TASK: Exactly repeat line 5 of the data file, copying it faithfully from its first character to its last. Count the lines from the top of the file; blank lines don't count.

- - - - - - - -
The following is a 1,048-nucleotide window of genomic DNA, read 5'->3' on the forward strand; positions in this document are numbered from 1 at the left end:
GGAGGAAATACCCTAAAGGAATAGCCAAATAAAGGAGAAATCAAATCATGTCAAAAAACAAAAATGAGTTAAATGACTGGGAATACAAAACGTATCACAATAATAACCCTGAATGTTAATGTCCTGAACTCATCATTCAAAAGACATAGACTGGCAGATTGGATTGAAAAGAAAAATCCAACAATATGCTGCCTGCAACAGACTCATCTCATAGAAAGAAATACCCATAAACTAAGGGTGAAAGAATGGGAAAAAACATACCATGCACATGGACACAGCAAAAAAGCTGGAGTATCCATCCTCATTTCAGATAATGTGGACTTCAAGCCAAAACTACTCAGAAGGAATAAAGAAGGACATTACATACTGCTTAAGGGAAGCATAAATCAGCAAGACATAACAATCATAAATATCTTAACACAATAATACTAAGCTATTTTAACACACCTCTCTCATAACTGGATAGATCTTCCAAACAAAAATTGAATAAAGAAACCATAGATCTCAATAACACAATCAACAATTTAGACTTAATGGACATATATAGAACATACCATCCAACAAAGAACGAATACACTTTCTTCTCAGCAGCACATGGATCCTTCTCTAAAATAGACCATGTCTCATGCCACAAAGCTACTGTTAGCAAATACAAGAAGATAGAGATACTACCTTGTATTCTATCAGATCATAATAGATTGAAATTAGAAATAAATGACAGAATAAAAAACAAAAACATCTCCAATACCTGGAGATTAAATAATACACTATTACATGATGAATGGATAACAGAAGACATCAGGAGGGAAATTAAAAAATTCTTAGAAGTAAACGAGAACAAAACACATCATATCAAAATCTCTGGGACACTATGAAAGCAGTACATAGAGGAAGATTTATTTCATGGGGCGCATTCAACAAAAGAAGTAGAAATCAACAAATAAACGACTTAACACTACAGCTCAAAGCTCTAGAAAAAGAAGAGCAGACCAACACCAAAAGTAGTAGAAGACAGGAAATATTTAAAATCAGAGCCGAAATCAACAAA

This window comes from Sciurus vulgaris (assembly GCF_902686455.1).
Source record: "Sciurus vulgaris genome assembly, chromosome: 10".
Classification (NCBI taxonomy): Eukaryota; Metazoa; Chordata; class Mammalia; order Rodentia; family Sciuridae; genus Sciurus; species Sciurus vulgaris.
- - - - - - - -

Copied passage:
Classification (NCBI taxonomy): Eukaryota; Metazoa; Chordata; class Mammalia; order Rodentia; family Sciuridae; genus Sciurus; species Sciurus vulgaris.